Our Favourite Line

"In addition to jaw-dropping features such as high-definition graphics, an amazing catalog of over 160 games, and social online and entertainment experiences on Xbox Live, the Xbox 360 system now offers this extended warranty upgrade."

Reality Check

Microsoft managed to lump in an extended warranty spurred by faulty design with the console's other "jaw-dropping features".

Nintendo

The Claim

The straps included with the Wii Remote were too thin, causing them to snap sometimes when a player's grip on the controller slipped while playing a game. This lead to several documented cases of injuries and damages. The Official Response

Nintendo has a long tradition of delivering high-quality products and excellent customer service. The Wii Remote is meant to be gripped, and the wrist straps are a secondary measure. We have found that some consumers get more excited playing Wii Sports than we could have imagined. This resulted in a very small number of wrist straps breaking. We have replaced the broken wrist straps and continue to reinforce with consumers the safe and fun use of our products. Through its voluntary wrist strap replacement program, Nintendo is offering a stronger wrist strap free of charge to consumers by calling 800-859-4519 or by visiting support.nintendo.com.

Our Favourite Line

"We have found that some consumers get more excited playing Wii Sports than we could have imagined."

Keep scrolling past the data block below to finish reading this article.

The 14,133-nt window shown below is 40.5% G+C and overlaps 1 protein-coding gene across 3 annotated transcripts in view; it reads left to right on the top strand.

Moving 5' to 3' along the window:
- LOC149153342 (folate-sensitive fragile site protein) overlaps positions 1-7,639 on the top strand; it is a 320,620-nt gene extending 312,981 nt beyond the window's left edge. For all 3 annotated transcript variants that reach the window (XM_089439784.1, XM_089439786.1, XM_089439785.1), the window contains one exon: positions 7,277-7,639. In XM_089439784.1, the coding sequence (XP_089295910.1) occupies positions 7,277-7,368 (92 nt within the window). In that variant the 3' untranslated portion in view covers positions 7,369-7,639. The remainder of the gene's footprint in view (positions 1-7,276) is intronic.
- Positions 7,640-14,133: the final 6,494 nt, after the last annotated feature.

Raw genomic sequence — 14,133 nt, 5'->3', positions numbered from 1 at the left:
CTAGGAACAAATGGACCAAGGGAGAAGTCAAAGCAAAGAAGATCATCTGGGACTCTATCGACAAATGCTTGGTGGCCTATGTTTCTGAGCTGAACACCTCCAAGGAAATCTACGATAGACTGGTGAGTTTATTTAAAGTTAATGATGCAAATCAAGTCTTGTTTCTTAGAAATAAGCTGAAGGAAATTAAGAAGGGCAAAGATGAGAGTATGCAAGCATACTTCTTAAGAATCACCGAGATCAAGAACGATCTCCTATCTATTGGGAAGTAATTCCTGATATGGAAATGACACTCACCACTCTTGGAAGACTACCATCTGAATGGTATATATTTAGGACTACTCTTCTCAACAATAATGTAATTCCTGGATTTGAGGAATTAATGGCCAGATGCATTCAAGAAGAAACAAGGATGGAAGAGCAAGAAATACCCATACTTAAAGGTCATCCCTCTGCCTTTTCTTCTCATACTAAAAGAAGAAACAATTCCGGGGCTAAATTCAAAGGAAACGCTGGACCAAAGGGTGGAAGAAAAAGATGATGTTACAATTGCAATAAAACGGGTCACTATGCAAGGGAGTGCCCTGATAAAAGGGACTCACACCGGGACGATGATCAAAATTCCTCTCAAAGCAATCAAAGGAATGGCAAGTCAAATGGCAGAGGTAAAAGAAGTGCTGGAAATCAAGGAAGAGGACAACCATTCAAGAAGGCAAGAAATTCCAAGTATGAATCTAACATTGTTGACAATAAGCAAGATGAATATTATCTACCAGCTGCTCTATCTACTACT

Reality Check

Nintendo ended up blaming overly excitable gamers for issues caused by poor design decisions.

Sony

The Claim

The original design of the Playstation Portable included a square button that didn't respond or would stick.

The Official Response

Following complaints by consumers in Japan, Sony Computer Entertainment officially announced that it will repair any PSP suffering from a defective square button.

Our Favourite Line

"The button's location is [architectured]on purpose. It's according to specifications. This is something that we've created, and this is our specification. There was a clear purpose to it, and it wasn't a mistake." - Sony Computer Entertainment president Ken Kutaragi talking to Japanese press a month before offering to repair the faulty buttons.

Reality Check

Sony denied there was a problem, instead blaming the user... right up until they had to repair the product.

Apple

The claim

The iPhone 4's new antenna design, which wraps around the phone, is faulty, causing a dramatic drop in the phone's reception if held wrong. The Official Response